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Felix Mendelssohn: A Midsummer Night’s Dream – Overture; Incidental Music; Fanny Mendelssohn: May Night, Distance, Gondola Song

Anna Lucia Richter, Barbara Kozelj; Pro Musica, Nyiregyháza; Budapest Festival Orchestra/Iván Fischer (Channel Classics)

Our rating 
4.0 out of 5 star rating 4.0
CD_CCSSA37418_Mendelssohn_cmyk

Mendelssohn Felix Mendelssohn: A Midsummer Night’s Dream – Overture; Incidental Music; Fanny Mendelssohn: May Night, Distance, Gondola Song
Anna Lucia Richter (soprano), Barbara Kozelj (mezzo-soprano); Pro Musica, Nyiregyháza; Budapest Festival Orchestra/Iván Fischer
Channel Classics CCS SA 37418 (hybrid CD/SACD) 56:35 mins

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Iván Fischer is alive to the magical atmosphere of Felix Mendelssohn’s score and nowhere more keenly than at the start of the overture, where the four wind chords are extended beyond their usual length, acting as a foil to the really hushed pianissimo of the strings that follow. The playing throughout is of the highest quality and my few reservations are directed elsewhere. I question, in the ‘Notturno’, whether the instruction ‘agitato’ implies an increase of speed rather than just one of energy. Also the danger is that, as here, the return of the marvellous horn theme comes out slightly quicker than on the first time round. It’s well known that it takes considerable skill for professionals to play badly on purpose, so full marks to the clarinettist for the comic noises in the ‘Funeral March’, beautifully calculated to lie somewhere between pleasure and outright pain. The only tiny blemish in the playing, which surprisingly slipped through the editing, is the rogue open A-string that briefly interferes with the B major ending of the ‘Clowns’ Dance’.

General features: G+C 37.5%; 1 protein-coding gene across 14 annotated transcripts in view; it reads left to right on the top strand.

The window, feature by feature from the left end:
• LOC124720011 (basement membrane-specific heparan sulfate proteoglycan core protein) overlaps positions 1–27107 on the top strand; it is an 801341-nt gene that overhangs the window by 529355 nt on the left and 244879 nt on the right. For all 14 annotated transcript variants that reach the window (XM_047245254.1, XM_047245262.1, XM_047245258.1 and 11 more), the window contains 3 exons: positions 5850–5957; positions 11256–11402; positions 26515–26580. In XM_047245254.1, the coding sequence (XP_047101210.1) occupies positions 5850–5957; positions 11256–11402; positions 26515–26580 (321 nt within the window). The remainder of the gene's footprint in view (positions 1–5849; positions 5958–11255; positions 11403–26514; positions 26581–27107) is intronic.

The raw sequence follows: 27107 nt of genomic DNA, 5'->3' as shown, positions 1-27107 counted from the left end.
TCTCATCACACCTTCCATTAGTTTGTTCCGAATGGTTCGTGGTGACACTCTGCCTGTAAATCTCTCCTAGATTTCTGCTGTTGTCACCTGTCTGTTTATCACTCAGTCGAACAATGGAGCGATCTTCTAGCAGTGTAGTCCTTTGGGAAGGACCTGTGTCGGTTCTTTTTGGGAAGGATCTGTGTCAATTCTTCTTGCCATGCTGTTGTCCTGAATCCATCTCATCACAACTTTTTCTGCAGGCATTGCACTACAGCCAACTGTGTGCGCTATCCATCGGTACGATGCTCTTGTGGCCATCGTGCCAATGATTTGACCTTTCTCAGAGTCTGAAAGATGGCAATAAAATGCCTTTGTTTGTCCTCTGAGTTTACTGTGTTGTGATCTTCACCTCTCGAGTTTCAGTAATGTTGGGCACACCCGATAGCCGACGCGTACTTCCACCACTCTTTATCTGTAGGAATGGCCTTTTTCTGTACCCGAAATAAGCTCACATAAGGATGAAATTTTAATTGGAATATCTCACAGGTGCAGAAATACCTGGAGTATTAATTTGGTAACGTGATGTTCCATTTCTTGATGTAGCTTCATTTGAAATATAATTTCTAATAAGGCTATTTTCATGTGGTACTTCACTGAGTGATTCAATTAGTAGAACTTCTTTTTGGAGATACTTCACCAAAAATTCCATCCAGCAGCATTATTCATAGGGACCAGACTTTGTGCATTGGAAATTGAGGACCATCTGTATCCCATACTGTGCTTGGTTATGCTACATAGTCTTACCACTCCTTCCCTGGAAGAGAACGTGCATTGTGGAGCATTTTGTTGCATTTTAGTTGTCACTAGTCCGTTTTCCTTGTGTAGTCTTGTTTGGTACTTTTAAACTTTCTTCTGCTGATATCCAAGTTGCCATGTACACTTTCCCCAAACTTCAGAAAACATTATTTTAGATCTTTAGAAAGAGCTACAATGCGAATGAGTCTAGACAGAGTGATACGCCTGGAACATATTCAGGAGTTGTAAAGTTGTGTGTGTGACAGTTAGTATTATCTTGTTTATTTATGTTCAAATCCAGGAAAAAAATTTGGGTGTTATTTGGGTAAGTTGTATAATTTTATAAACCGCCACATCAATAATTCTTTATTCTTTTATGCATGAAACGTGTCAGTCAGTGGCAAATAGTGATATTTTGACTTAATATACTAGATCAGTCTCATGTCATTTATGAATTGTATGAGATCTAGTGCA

The three songs by Fanny are well worth hearing. In ‘Ferne’, a lament for past happiness, she taps into a vein of melancholy that her brother rarely explored so successfully, and the dissonance on the repeat of ‘ertötest’ is heart-wrenching. But in all three, sharper consonants would have helped, not to mention more imaginative colourings of the voice.

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Roger Nichols